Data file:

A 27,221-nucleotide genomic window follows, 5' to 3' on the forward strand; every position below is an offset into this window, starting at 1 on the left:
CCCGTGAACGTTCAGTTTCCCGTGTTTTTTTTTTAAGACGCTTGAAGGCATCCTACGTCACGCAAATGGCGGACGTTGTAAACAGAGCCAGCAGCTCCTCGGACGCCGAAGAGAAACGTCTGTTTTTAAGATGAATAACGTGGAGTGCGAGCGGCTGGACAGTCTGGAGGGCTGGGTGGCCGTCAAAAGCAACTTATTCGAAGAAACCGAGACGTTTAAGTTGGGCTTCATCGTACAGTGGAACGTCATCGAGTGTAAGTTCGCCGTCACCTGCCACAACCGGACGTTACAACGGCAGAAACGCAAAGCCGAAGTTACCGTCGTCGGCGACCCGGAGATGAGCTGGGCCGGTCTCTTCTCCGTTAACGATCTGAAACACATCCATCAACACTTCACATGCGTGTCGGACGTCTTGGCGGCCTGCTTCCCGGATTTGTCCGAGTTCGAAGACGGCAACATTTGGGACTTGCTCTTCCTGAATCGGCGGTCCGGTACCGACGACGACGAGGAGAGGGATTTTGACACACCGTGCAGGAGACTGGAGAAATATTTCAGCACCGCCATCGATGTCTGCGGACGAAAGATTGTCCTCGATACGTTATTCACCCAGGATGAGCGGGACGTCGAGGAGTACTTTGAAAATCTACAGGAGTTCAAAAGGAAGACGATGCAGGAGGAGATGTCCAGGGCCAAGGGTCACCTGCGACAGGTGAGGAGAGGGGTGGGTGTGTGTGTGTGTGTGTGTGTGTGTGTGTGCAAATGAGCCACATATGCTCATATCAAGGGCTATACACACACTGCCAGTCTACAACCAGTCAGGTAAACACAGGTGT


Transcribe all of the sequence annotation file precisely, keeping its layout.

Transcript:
A 27,221-nucleotide genomic window follows, 5' to 3' on the forward strand; every position below is an offset into this window, starting at 1 on the left:
CCCGTGAACGTTCAGTTTCCCGTGTTTTTTTTTTAAGACGCTTGAAGGCATCCTACGTCACGCAAATGGCGGACGTTGTAAACAGAGCCAGCAGCTCCTCGGACGCCGAAGAGAAACGTCTGTTTTTAAGATGAATAACGTGGAGTGCGAGCGGCTGGACAGTCTGGAGGGCTGGGTGGCCGTCAAAAGCAACTTATTCGAAGAAACCGAGACGTTTAAGTTGGGCTTCATCGTACAGTGGAACGTCATCGAGTGTAAGTTCGCCGTCACCTGCCACAACCGGACGTTACAACGGCAGAAACGCAAAGCCGAAGTTACCGTCGTCGGCGACCCGGAGATGAGCTGGGCCGGTCTCTTCTCCGTTAACGATCTGAAACACATCCATCAACACTTCACATGCGTGTCGGACGTCTTGGCGGCCTGCTTCCCGGATTTGTCCGAGTTCGAAGACGGCAACATTTGGGACTTGCTCTTCCTGAATCGGCGGTCCGGTACCGACGACGACGAGGAGAGGGATTTTGACACACCGTGCAGGAGACTGGAGAAATATTTCAGCACCGCCATCGATGTCTGCGGACGAAAGATTGTCCTCGATACGTTATTCACCCAGGATGAGCGGGACGTCGAGGAGTACTTTGAAAATCTACAGGAGTTCAAAAGGAAGACGATGCAGGAGGAGATGTCCAGGGCCAAGGGTCACCTGCGACAGGTGAGGAGAGGGGTGGGTGTGTGTGTGTGTGTGTGTGTGTGTGTGTGCAAATGAGCCACATATGCTCATATCAAGGGCTATACACACACTGCCAGTCTACAACCAGTCAGGTAAACACAGGTGT